In the beginning anyone could mine Bitcoin on their home computer. At the time of launch, in a readme document Satoshi Nakamoto mentioned it would only take a few hours for people to receive their Bitcoins. Nowadays, mining operations require vast amounts of computing power and electricity. Almost all miners of a large size use application-specific integrated hardware (ASIC) hardware to keep the system running without any hiccups. This hardware is used to solve complex calculations called hashes that provide BTC as rewards.
Each BTC block is about 1-megabyte size and verifying it is quite easy. There can only be around 21 million Bitcoins in existence. Once this limit is reached there, can be no more mining. Approximately 18.5 million Bitcoins have been mined, leaving just under three million coins .
Initially, BTC was mined using a computer’s CPU. But GPU mining overtook CPU mining quickly. Back then, the rewards for mining a block were 50 BTC, but Bitcoin wasn’t at a higher market value so not many people took notice.
GPUs became so popular for crypto mining that there were hardware and graphic card shortages which led to price hikes in 2013 and 2017.
According to coin share, the global Bitcoin mining industry consumes about 4.7GW of electricity. Bitcoin mining accounted for 5 GW electricity per day in the US .
Is Bitcoin Mining Profitable?
Bitcoin mining can be profitable depending on various factors, mainly electricity. With Bitcoin halving occurring every four years, the rewards keep on reducing by half. Companies had started to mine Bitcoin in a considerable amount to make a profit, leaving out smaller miners.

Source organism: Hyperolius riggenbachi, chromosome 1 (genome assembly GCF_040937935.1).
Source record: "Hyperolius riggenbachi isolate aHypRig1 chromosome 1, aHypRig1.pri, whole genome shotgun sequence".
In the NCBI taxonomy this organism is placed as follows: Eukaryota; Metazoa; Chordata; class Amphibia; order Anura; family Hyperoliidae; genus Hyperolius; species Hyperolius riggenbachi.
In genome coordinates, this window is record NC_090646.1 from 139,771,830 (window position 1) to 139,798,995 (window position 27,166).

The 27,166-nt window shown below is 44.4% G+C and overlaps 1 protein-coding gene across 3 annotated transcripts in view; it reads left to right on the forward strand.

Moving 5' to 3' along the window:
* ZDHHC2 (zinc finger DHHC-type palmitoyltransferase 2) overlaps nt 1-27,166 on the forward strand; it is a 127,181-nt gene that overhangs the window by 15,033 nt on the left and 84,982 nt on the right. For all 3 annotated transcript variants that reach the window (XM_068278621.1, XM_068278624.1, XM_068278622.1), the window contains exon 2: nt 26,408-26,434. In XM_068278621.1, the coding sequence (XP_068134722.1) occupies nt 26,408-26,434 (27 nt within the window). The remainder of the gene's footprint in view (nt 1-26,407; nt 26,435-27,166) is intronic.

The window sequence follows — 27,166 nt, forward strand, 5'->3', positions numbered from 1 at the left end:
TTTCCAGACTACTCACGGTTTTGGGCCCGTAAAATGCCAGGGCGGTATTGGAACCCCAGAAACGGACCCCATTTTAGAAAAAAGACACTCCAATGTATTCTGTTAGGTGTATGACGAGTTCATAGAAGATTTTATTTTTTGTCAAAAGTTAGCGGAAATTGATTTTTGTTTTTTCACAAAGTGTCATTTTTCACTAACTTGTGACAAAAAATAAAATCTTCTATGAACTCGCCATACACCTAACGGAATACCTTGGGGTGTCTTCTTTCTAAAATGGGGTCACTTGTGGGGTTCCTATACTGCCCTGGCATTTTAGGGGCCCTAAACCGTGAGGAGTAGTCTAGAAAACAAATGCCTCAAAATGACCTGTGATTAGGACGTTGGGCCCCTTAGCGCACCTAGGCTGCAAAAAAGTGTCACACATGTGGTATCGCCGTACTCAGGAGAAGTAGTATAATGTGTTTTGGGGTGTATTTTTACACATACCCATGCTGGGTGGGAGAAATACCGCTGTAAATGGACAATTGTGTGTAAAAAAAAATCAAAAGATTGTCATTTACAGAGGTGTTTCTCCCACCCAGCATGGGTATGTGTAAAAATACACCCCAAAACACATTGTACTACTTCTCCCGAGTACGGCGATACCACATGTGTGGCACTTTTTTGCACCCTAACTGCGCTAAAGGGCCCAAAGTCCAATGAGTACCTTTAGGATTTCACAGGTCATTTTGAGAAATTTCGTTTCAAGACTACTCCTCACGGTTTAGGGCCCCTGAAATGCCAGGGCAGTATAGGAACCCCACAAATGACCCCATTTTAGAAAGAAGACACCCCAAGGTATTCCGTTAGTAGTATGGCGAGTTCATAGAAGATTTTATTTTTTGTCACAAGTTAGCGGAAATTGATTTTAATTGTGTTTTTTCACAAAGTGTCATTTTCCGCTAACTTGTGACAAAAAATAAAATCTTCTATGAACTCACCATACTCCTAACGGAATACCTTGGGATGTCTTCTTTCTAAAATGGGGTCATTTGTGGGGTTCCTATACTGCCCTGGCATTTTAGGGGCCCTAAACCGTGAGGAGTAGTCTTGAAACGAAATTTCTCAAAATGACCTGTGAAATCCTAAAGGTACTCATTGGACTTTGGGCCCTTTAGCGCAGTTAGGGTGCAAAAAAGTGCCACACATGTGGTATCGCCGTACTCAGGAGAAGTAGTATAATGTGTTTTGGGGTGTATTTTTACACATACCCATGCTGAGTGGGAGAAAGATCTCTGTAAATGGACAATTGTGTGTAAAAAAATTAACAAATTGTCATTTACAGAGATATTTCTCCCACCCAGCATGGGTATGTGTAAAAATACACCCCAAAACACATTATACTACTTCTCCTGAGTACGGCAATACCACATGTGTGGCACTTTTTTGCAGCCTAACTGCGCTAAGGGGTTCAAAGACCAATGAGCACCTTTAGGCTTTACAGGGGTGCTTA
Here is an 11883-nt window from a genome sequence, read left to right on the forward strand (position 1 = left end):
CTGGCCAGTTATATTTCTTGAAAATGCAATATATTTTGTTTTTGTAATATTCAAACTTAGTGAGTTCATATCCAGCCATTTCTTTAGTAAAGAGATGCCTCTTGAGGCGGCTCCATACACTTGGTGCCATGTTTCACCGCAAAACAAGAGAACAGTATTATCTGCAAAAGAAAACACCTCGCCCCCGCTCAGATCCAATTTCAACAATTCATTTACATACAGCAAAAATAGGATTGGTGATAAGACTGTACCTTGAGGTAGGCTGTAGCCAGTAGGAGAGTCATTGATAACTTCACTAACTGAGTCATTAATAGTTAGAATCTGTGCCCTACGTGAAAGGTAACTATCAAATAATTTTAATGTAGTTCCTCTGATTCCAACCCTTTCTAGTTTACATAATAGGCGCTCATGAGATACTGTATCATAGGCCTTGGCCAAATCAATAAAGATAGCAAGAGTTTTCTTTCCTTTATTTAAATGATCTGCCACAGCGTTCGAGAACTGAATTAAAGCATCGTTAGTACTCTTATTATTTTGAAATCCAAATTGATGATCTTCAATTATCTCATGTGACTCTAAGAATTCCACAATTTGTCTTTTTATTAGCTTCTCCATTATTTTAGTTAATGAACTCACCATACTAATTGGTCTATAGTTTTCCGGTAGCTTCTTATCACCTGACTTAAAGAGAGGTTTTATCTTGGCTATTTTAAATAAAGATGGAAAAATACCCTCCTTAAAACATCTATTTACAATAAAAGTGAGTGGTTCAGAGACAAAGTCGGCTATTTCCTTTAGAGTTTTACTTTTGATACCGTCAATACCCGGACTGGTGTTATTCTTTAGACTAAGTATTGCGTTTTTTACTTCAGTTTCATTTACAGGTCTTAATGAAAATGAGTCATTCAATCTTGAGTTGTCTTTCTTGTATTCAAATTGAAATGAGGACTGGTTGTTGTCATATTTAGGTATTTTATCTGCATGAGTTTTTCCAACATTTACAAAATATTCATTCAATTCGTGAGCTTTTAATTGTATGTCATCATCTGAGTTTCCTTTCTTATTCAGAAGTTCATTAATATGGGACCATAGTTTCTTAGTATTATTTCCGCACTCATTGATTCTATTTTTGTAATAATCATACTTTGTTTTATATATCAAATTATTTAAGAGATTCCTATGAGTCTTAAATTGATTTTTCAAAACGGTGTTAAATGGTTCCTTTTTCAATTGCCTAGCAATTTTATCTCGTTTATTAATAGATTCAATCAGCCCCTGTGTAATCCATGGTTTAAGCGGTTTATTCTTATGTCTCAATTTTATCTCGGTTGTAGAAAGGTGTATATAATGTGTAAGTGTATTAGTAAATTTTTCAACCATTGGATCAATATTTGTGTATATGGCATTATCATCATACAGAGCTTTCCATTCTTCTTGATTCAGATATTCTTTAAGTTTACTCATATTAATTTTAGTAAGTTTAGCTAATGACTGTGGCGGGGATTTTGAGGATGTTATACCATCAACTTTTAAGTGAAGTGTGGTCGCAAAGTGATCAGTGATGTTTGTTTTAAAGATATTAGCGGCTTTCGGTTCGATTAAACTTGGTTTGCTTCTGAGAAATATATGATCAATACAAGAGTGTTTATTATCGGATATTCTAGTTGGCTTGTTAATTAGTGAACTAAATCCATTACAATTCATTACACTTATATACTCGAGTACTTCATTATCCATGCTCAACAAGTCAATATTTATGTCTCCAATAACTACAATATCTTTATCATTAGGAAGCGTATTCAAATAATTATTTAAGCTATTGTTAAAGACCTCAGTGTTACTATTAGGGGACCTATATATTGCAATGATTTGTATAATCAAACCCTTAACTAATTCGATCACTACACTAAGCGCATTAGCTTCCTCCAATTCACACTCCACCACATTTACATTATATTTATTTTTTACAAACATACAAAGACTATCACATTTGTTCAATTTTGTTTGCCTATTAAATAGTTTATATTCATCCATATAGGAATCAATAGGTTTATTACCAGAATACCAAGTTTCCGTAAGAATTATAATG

Just the graphic card costs around $700, a basic setup may cost from $3,000 onwards. For the biggest miners, they have thousands of machines running 24/7. On top of this, the electricity cost is also in the tens of thousands. All this ends up making Bitcoin mining not as profitable as it was before.
For the miners it could take months before their mining rewards can repay for setup and electricity costs. However, for the smaller miners there is a new method for mining known as cloud mining, where you use another person’s rig for mining. Many companies charge you just for the processing power, or you may pay monthly fees.
Bitcoin markets are still volatile, and once they become stable, then mining and trading will yield better rewards. Currently, mining does not seem profitable enough for smaller miners.
Various Bitcoin statistics suggest that the market price of Bitcoin might cross the $10K mark soon and reach new resistance levels after the halving event. The halving event may also create more demand, which in turn affects the market price.